which keeps contemporary Cook Islands art alive in the international arena.”
This year Tangaroa is showing two series of work, each of which were painted either side of the global pandemic. The first, Custodians and Kinship, was created as an extension of her 2019 solo show Earth, Wind & Fire….Irrespective of Place. When 2020 arrived, Tangaroa’s plans changed as the world changed around her. Her new series, inspired by her 2020 solo show, In a Perfect World, is reflective of this.
From one suburb of Auckland to the next, the physical journey of the work of Aotearoa based artist Sylvia Marsters is much simpler. Her paintings are filled with the essence of the Cook Islands, her father’s home, and the gardenias she has been painting for the past 23 years. In Marsters new series, Introspective, gardenias are represented in hyper detail as the grand cycles of life play out.

When Marsters last showed her gardenia works at the art fair in 2018, the paintings proved so popular that they were being bought as they were hung on the wall. And while the ultimate goal for any gallery and artist is sales, the experience of the art fair provides those who are able to attend with much more.

“Art fairs make it possible to interact with, respond to, and develop an audience. Oftentimes, the only interaction an artist has with viewers is a brief encounter on opening night of an exhibition,” said Marsters. “Andy Leleisi’uao (fellow artist) and I discussed the importance of being onsite at the 2018 Auckland Art Fair, of being available to respond directly to questions and feedback. We were also acutely aware of representing the gallery, ourselves and Pacific art with integrity and respect.”

Debuting at this year’s art fair is Raymond Sagapolutele, an Aotearoa-born Sāmoan artist, who first showed his work with Bergman Gallery at the group show MPA#1 in 2018. Sagapolutele’s photographic triptych for the 2021 Auckland Art Fair, O Lono Uiga, is a powerful narrative delivered within his ancestor skull motif.
“Raymond was introduced to me some years ago by artist Andy Leleisi’uao. I was drawn to the conceptual premise of Raymond’s photography. As a self described diasporic artist of Samoan descent, Raymond’s photographs delivered a powerful, personal experience I found impossible to ignore,” said Bergman. “Over the past year, Raymond has created a captivating series of photographs based on ‘ancestor skulls’ and woven his narrative within the composition. I have become a big fan of these images and this years edition of the Auckland Art Fair proved an ideal moment to deliver his work on the Bergman Gallery platform.”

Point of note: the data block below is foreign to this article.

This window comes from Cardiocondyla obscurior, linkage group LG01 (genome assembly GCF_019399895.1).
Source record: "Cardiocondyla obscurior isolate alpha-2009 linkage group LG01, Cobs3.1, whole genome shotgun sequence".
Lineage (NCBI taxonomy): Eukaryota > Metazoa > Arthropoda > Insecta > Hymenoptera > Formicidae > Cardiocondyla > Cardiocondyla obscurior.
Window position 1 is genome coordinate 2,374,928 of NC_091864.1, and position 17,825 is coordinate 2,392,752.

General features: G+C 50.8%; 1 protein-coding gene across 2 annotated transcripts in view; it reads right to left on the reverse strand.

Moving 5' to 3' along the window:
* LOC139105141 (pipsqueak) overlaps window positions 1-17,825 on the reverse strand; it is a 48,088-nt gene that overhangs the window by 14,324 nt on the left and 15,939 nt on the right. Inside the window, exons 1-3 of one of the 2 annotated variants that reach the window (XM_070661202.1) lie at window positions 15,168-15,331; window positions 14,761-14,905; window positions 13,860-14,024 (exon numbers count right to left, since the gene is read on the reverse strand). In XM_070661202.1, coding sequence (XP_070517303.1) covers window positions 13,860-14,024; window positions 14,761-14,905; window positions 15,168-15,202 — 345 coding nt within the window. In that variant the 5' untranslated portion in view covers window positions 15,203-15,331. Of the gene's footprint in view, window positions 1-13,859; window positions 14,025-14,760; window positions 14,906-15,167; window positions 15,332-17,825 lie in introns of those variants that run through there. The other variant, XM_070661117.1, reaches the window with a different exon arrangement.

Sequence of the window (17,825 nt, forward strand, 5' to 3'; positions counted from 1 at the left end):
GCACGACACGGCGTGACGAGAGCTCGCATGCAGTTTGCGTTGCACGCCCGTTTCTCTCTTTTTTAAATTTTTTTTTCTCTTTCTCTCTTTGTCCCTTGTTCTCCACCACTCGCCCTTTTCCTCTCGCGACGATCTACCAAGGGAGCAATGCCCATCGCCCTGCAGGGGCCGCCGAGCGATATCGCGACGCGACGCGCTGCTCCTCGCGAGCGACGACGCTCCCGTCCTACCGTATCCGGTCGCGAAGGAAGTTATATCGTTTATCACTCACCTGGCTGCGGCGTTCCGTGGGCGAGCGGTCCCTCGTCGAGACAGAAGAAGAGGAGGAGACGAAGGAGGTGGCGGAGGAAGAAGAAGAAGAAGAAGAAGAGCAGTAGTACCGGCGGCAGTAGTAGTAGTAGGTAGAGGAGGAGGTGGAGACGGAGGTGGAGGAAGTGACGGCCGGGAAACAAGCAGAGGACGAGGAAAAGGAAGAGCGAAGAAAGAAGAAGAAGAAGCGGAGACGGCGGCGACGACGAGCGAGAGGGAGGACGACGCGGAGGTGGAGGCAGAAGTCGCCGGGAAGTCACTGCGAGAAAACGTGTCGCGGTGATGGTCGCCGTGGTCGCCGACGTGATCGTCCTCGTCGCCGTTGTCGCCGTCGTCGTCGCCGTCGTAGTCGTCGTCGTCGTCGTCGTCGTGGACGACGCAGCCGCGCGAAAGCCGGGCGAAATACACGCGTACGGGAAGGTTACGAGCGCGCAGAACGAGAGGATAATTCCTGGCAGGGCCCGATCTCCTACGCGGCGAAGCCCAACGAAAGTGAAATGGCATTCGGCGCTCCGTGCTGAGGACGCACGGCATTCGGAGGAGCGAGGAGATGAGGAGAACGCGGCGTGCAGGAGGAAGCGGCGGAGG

A practicing artist for close to 20 years, the art fair builds on the momentum of Sagapolutele’s work to date. He says the art fair allows a connection with other artists, to view their work and in doing so provide “a mirror to hold up to your own work,” as well as the opportunity to interact with viewers.
Both Sagapolutele and Marsters will feature in the Artists Talks at the art fair, discussing their work and creative process in detail at the Bergman Gallery booth (B8), Marsters at 2pm on Thursday and Sagapolutele at 2pm on Friday. The Artists Talks make up part of the extended programme at the art fair, which also includes ‘The Project’ – a collection of commissioned art works by emerging artists, a new outdoor sculpture space overlooking the Waitematā harbour and an art bookshop.
All going to plan, Bergman will be there to hear Marsters and Sagatolupele speak, arriving early to set up the gallery booth before the fair opens; that nerve wracking and exciting moment when work of the past two years comes together.

“As they say, where there is a will…and despite some darker moments in 2020, it was that stubborn adherence that I relied on,” he said. “I also have a strong belief in the artists that I represent and the works that they have produced, so I was driven to create the best showcase I could for the fair.”